A ‘Hamil­ton’ res­cue plan for book shop

The Hamilton Spectator - - A & E - MICHAEL PAUL­SON

NEW YORK — Lin-Manuel Mi­randa is al­ready a com­poser, a lyri­cist, an ac­tor and an au­thor. Now he’s go­ing to be a book­seller.

Mi­randa and three of his “Hamil­ton” col­lab­o­ra­tors have pur­chased the Drama Book Shop, a cen­tury-old theatre dis­trict pur­veyor of scripts, sheet mu­sic and other stage-re­lated read­ing ma­te­rial.

The sur­prise move is an ef­fort to sus­tain the store, which is a main­stay of New York’s theatre scene — in 2011, it was rec­og­nized with a Tony hon­our for ex­cel­lence — but has strug­gled to sur­vive the bru­tal Times Square real es­tate mar­ket and re­cently an­nounced that it was be­ing forced to move.

The res­cue plan is a joint ven­ture be­tween the “Hamil­ton” team and the city, which has pledged to find the store an af­ford­able space in Mid­town.

“The store is a gem and a cul­tural in­sti­tu­tion in New York, and we want to make sure it’s saved,” said Julie Menin, the mayor’s me­dia and en­ter­tain­ment com­mis­sioner. As prece­dent for the ar­range­ment with the book­store, she cited the city’s work with the Berklee Col­lege of Mu­sic to save a Man­hat­tan record­ing stu­dio.

The Drama Book Shop, which sells about 155,000 items a year, will close at its cur­rent lo­ca­tion, on West 40th Street, on Jan. 20, and will re­open at a new lo­ca­tion, not yet be­ing named, in the fall.

The new own­ers of the store are Mi­randa; Thomas Kail, di­rec­tor of “Hamil­ton”; Jef­frey Seller, the lead pro­ducer; and James L. Ned­er­lan­der, pres­i­dent of the Ned­er­lan­der Or­ga­ni­za­tion, which op­er­ates the theatre in which the show’s Broad­way pro­duc­tion is run­ning. They pur­chased the store from Rozanne See­len, whose hus­band, Arthur See­len, had bought it in 1958. (He died in 2000.) See­len said that she sold it for the cost of the re­main­ing in­ven­tory, some rent sup­port in the store’s fi­nal weeks and a pledge to re­tain her as a con­sul­tant.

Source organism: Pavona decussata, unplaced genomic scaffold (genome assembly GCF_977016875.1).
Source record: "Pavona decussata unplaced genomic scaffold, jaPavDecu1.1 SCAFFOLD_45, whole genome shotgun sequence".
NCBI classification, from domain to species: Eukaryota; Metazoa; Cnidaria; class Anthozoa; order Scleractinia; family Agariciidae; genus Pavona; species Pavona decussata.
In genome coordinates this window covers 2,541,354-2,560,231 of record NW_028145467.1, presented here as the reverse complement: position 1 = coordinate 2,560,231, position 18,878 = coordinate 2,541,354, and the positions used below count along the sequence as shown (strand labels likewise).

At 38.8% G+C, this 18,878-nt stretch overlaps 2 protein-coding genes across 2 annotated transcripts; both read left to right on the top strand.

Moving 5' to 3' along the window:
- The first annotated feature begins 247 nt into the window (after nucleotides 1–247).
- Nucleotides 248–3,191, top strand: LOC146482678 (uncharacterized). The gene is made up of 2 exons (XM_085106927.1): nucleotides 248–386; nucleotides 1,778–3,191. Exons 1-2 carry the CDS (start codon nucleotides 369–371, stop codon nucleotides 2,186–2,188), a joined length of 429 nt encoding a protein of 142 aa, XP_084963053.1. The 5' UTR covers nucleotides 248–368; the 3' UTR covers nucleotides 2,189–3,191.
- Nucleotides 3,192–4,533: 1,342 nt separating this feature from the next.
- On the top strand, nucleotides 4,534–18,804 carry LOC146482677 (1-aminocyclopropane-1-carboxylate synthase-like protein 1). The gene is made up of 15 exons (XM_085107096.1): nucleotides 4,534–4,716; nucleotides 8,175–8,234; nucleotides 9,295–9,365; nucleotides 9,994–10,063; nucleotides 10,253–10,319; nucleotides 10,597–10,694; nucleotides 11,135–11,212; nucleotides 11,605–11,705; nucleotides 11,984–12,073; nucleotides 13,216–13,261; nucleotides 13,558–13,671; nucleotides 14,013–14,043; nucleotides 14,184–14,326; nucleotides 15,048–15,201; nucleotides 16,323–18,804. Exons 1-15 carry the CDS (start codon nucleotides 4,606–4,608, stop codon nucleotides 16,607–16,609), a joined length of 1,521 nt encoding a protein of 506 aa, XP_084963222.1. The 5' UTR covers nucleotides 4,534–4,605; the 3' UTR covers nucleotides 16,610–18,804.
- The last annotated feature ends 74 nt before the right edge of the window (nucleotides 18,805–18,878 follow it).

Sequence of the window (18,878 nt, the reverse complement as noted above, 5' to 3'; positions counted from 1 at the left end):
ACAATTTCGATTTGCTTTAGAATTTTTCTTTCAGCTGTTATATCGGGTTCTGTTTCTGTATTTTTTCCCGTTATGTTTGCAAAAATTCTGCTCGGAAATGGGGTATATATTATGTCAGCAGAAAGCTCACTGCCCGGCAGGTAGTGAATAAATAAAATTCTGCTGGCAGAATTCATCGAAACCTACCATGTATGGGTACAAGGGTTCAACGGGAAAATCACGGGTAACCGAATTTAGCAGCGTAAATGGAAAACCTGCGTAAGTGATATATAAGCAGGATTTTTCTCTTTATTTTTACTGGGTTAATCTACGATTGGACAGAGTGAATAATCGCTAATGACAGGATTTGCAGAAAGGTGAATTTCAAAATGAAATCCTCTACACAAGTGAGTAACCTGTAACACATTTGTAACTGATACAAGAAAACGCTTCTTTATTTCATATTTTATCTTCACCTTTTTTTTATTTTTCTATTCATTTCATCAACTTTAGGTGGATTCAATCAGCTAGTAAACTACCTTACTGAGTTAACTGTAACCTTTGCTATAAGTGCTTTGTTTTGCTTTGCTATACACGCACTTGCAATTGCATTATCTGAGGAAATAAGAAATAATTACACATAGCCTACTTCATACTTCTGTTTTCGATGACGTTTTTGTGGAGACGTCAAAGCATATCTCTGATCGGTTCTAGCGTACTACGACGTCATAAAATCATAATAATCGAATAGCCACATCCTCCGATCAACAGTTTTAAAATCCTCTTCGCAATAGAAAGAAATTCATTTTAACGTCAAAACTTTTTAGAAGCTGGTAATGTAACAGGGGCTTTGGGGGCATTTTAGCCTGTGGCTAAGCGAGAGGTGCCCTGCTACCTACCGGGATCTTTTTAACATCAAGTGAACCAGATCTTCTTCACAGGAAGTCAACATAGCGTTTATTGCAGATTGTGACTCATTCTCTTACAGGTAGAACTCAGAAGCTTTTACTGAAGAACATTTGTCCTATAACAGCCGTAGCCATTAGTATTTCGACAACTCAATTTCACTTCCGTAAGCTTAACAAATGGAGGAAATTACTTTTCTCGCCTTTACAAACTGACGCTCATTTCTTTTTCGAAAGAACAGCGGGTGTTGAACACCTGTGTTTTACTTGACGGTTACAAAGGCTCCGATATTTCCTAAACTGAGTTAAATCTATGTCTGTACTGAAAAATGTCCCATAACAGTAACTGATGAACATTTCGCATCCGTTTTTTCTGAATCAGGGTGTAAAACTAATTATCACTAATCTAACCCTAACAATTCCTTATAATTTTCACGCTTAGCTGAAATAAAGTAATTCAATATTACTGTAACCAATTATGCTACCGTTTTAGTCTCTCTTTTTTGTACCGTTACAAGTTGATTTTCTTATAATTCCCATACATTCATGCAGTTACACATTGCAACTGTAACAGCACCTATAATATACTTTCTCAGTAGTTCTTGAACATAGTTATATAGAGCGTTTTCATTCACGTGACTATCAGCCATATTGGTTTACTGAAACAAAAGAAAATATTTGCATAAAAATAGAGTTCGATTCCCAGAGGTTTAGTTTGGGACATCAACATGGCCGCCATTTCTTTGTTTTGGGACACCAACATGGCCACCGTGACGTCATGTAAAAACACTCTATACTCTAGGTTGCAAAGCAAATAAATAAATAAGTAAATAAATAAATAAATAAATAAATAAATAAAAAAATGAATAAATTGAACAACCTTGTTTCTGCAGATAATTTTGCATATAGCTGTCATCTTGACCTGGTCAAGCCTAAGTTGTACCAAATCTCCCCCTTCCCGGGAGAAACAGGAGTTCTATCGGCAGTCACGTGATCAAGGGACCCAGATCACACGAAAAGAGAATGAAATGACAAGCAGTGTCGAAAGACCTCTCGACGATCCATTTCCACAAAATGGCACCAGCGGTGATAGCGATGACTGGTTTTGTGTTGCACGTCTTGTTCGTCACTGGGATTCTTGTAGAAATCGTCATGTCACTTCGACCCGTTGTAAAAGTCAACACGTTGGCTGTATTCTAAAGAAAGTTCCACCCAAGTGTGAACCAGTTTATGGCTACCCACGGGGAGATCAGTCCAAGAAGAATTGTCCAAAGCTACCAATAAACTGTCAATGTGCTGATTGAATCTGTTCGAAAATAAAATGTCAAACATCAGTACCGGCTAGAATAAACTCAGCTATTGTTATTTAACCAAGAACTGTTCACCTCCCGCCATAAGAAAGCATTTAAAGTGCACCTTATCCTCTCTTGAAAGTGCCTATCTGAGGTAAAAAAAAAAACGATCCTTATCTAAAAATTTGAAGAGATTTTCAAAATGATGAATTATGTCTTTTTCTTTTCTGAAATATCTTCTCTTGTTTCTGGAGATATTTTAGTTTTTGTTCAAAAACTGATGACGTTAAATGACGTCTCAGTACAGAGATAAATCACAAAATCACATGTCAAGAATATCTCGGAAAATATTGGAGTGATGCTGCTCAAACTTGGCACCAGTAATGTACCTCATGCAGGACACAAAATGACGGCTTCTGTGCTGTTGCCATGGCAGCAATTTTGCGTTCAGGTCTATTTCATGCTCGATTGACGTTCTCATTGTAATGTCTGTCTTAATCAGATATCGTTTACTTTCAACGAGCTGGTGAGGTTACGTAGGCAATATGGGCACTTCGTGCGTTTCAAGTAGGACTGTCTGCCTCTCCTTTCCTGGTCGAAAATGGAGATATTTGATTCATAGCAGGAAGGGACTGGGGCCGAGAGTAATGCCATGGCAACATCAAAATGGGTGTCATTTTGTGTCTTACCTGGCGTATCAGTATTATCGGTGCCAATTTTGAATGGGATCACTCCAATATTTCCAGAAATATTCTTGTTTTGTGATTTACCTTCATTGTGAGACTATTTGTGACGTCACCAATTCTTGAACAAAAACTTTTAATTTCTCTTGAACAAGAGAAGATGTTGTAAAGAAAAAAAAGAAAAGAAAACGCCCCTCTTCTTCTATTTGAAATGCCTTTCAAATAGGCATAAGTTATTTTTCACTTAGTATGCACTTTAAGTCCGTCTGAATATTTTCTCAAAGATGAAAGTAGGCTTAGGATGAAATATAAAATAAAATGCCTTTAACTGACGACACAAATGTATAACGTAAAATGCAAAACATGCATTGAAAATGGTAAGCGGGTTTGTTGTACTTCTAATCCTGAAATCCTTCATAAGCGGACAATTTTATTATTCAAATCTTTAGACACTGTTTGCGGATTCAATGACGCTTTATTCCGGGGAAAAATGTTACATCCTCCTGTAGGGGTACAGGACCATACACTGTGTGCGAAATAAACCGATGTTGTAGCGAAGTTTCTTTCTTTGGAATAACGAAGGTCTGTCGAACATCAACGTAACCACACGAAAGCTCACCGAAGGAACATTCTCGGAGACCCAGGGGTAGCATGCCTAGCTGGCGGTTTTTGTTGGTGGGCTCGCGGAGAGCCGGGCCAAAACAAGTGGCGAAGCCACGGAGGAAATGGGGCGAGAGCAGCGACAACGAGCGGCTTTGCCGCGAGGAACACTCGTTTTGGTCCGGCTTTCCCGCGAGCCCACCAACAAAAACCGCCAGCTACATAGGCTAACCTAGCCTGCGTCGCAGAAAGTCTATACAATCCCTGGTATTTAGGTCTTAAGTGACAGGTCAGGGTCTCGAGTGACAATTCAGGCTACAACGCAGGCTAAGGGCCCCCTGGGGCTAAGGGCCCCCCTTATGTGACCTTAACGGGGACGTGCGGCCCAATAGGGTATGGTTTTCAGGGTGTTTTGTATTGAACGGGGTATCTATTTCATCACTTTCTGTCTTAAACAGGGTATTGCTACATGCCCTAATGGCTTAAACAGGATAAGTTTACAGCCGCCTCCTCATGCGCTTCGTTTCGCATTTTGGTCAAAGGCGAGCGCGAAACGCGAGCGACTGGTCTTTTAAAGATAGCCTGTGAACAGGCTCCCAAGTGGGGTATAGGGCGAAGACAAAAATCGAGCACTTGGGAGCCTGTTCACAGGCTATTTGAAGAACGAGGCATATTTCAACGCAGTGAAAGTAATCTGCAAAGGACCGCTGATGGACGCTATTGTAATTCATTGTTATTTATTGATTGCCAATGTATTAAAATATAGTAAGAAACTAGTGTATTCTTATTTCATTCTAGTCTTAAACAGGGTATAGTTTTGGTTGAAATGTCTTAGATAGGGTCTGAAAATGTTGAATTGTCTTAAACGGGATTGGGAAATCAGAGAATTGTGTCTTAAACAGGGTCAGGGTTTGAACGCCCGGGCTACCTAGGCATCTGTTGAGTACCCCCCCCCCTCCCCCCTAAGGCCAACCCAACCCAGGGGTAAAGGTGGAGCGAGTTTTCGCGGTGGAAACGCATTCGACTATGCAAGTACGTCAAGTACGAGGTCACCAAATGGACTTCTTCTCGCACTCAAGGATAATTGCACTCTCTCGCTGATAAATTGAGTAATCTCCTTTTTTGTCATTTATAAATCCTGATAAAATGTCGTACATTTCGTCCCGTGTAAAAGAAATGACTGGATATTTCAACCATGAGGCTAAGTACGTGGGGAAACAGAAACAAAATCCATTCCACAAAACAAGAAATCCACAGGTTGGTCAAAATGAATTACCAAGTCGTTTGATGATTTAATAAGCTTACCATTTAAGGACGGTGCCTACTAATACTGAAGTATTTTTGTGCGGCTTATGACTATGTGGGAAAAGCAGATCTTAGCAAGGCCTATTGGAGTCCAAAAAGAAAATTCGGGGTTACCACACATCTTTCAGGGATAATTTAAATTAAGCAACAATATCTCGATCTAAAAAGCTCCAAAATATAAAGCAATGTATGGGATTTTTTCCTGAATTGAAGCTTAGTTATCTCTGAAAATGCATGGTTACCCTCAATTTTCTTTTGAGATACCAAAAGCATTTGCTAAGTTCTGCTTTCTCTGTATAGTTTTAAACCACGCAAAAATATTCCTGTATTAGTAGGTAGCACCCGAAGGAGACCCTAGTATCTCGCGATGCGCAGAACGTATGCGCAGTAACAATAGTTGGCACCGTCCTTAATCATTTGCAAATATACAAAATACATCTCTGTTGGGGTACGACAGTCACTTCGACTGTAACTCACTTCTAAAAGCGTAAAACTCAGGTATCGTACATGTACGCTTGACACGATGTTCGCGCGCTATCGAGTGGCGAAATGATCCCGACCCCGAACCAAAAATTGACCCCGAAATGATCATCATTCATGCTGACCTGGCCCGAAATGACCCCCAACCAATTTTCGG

“It’s the chronic prob­lem — the rents were just too high, and I’m 84 years old — I just didn’t have the drive to find a new space and make an­other move,” she said. “Lin-Manuel and Tommy are my white knights.”

The new own­ers all fre­quented the book­store at var­i­ous points when they were seek­ing to build ca­reers in the theatre.

“When I was in high school I would go to the old lo­ca­tion and sit on the floor and read plays — I didn’t have the money to buy them,” Mi­randa said in a tele­phone in­ter­view from Puerto Rico, where he is pre­par­ing to star in a three-week run of “Hamil­ton” in San Juan. “After col­lege, Tommy Kail and I met in the Drama Book Shop base­ment, and I wrote a good deal of ‘In the Heights’ there.”

In 2016, after a burst pipe dam­aged the shop, Mi­randa came to its aid by urg­ing his fans to pa­tron­ize it. The store needed a lot more help this time.

“They’re like fam­ily to us,” he said, “and when we heard that the rent in­crease was fi­nally too pre­cip­i­tous to with­stand, we be­gan hatch­ing a plan.”


Lin-Manuel Mi­randa and three of his “Hamil­ton” col­lab­o­ra­tors have pur­chased the Drama Book Shop, a cen­tury-old New York theatre dis­trict in­sti­tu­tion in an ef­fort to sus­tain the store.

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